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Samsung forced to recall Galaxy Note 7 smartphones due to battery explosions
If you have a Galaxy Note 7, expect a replacement soon.
The recall comes after Samsung delayed shipments of the Galaxy Note 7—which was poised to be a big competitor for the upcoming iPhone 7—following reports that the phones spontaneously exploded. Reports surfaced Thursday night that Samsung planned the recall, which Samsung later confirmed. It has discontinued sales of the Galaxy Note 7 globally for the time being.
According to Samsung, there have been 35 cases of exploding smartphones that have occurred globally as of Sept. 1. After conducting its own investigation, it discovered an issue with a battery cell. Samsung is still working to identify the batteries affected.
Customers who already own a Galaxy Note 7 will be provided with a new device “over the coming weeks,” although Samsung has yet to provide details as to what this will entail.
Samsung’s statement in its entirely has been included below.
Samsung is committed to producing the highest quality products and we take every incident report from our valued customers very seriously. In response to recently reported cases of the new Galaxy Note7, we conducted a thorough investigation and found a battery cell issue.
To date (as of September 1) there have been 35 cases that have been reported globally and we are currently conducting a thorough inspection with our suppliers to identify possible affected batteries in the market. However, because our customers’ safety is an absolute priority at Samsung, we have stopped sales of the Galaxy Note7.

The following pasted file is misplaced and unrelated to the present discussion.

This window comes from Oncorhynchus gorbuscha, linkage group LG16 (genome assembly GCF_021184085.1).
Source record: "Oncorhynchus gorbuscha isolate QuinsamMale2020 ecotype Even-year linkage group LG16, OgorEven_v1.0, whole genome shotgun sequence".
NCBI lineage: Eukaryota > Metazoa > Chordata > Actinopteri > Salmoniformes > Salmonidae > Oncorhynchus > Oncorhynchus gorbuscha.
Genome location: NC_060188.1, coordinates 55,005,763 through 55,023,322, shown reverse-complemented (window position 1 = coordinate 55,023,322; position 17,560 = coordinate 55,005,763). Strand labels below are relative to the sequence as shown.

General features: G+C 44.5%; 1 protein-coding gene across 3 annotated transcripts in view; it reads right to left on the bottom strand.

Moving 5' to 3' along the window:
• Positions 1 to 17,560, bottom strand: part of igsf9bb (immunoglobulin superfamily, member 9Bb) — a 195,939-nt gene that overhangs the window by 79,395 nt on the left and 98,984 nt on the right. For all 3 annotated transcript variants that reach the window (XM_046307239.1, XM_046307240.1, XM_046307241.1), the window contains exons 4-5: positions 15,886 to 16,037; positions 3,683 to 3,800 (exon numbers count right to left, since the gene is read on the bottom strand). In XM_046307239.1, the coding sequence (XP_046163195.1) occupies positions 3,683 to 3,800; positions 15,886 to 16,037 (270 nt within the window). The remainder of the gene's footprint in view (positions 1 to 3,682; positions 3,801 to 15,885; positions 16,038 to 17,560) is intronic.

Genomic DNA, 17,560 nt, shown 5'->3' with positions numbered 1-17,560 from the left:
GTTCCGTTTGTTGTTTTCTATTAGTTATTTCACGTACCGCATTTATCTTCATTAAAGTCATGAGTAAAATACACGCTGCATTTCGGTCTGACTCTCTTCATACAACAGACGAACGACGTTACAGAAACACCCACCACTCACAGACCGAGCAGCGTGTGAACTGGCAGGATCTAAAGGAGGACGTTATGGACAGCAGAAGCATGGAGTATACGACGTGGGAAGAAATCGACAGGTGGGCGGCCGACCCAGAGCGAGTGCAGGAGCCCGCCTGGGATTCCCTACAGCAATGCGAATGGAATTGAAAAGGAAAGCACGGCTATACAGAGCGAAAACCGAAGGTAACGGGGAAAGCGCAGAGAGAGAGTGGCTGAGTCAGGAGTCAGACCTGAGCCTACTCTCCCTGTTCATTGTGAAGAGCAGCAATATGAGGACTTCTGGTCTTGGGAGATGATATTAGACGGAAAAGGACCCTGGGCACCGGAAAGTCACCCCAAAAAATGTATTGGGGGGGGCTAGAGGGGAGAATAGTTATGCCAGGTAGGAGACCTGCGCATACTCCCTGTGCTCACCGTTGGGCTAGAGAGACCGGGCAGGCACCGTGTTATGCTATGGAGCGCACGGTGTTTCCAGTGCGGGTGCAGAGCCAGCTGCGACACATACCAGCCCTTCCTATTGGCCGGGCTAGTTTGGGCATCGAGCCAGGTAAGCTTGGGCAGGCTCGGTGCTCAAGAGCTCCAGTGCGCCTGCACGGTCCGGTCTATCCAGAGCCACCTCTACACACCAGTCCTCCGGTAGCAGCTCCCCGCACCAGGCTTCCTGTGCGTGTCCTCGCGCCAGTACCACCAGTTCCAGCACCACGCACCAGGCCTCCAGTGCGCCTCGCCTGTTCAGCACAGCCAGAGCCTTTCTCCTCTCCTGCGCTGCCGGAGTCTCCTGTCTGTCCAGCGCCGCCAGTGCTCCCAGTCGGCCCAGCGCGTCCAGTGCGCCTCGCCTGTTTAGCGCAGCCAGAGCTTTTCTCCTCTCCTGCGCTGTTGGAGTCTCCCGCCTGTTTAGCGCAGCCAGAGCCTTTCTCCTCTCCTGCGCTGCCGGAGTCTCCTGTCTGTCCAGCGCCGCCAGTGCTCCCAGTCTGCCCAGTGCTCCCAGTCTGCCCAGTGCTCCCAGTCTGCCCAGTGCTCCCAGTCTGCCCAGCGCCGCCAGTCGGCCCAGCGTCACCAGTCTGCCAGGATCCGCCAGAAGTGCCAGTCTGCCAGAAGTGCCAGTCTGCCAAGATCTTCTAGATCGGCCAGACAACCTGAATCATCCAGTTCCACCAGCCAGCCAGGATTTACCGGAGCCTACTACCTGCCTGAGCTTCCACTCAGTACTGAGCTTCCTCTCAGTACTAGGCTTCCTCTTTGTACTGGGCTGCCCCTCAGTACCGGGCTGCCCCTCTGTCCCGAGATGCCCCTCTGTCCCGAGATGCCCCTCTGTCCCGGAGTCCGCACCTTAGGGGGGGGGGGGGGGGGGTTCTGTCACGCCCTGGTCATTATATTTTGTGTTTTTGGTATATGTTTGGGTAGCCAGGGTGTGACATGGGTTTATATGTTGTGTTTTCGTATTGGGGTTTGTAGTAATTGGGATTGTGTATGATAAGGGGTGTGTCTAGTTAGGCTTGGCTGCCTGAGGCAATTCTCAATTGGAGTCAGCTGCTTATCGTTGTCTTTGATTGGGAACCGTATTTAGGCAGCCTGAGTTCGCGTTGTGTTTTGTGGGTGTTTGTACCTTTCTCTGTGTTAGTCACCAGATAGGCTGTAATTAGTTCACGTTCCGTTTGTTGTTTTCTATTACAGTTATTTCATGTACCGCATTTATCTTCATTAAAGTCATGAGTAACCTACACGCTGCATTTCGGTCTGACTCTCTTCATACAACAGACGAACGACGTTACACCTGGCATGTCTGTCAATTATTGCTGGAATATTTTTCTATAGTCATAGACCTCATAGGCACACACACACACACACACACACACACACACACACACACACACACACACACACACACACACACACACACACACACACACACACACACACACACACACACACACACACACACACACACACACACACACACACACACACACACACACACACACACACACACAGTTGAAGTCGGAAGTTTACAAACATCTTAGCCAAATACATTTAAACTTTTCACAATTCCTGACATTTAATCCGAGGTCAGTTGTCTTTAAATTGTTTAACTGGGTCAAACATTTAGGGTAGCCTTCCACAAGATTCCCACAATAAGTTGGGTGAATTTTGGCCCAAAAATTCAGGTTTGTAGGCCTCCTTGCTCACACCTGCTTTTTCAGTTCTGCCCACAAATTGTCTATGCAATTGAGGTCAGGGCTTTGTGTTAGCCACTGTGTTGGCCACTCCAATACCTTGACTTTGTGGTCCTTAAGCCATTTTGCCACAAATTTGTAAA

For customers who already have Galaxy Note7 devices, we will voluntarily replace their current device with a new one over the coming weeks.
We acknowledge the inconvenience this may cause in the market but this is to ensure that Samsung continues to deliver the highest quality products to our customers. We are working closely with our partners to ensure the replacement experience is as convenient and efficient as possible.
Michelle Jaworski is a staff writer and the resident Game of Thrones expert at the Daily Dot. She covers entertainment, geek culture, and pop culture and has brought her knowledge to conventions like Con of Thrones. She is based in New Jersey.